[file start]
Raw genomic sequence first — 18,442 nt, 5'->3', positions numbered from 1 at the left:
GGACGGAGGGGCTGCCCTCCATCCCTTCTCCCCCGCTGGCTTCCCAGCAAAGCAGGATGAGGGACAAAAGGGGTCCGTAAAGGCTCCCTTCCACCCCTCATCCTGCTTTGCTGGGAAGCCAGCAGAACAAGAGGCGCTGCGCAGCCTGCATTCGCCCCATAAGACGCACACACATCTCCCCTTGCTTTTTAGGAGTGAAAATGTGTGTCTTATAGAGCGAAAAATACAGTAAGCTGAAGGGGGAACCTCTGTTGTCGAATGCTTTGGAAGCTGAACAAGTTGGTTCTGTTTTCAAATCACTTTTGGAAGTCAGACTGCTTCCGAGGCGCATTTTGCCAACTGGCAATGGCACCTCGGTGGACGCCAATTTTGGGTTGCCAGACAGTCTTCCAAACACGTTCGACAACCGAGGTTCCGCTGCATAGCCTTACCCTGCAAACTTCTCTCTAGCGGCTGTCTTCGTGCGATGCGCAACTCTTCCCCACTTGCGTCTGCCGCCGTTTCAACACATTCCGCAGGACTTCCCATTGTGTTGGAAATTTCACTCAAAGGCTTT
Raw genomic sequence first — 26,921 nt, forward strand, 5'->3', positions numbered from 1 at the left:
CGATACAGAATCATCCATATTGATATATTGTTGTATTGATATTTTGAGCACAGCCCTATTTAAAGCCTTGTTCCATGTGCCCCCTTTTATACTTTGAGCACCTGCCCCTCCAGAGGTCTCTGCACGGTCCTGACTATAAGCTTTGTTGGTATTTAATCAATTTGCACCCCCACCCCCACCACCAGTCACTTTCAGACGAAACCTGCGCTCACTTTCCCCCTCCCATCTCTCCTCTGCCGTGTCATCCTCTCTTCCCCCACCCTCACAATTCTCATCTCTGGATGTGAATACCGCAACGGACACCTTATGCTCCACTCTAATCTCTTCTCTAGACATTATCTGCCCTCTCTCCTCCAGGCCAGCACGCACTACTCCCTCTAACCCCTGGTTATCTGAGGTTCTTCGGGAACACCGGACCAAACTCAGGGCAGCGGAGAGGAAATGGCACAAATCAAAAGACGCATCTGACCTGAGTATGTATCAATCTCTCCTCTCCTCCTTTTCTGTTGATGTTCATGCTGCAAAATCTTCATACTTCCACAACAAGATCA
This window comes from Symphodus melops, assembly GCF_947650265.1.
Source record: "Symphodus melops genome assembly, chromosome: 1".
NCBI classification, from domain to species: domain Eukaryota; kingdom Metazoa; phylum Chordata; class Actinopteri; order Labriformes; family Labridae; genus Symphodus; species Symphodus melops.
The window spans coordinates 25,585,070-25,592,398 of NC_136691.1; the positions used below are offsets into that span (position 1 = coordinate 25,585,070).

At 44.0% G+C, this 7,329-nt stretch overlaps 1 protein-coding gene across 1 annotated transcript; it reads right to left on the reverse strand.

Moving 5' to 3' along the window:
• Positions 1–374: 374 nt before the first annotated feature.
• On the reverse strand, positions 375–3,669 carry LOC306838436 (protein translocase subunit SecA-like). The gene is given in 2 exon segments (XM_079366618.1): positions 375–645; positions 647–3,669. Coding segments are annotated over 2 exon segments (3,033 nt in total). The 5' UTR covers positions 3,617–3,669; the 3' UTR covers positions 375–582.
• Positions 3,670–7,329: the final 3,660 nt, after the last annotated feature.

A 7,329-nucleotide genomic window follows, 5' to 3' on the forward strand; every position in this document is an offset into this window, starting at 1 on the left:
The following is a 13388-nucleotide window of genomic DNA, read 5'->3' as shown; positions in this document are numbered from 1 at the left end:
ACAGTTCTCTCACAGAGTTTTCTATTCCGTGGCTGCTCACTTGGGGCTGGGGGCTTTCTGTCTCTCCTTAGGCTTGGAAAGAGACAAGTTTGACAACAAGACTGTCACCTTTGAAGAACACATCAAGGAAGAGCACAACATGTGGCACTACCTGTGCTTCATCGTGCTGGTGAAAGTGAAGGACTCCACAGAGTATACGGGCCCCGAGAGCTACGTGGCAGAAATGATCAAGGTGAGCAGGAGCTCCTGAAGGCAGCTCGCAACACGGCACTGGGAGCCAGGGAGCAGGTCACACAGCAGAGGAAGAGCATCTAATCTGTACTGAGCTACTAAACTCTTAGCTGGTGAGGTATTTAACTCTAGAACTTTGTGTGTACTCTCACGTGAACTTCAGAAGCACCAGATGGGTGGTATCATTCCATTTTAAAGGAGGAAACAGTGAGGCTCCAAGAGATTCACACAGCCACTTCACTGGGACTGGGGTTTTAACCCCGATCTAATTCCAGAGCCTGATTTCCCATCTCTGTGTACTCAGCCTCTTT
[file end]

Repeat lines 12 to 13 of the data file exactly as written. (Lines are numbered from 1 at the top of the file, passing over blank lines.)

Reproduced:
• On the reverse strand, positions 375–3,669 carry LOC306838436 (protein translocase subunit SecA-like). The gene is given in 2 exon segments (XM_079366618.1): positions 375–645; positions 647–3,669. Coding segments are annotated over 2 exon segments (3,033 nt in total). The 5' UTR covers positions 3,617–3,669; the 3' UTR covers positions 375–582.
• Positions 3,670–7,329: the final 3,660 nt, after the last annotated feature.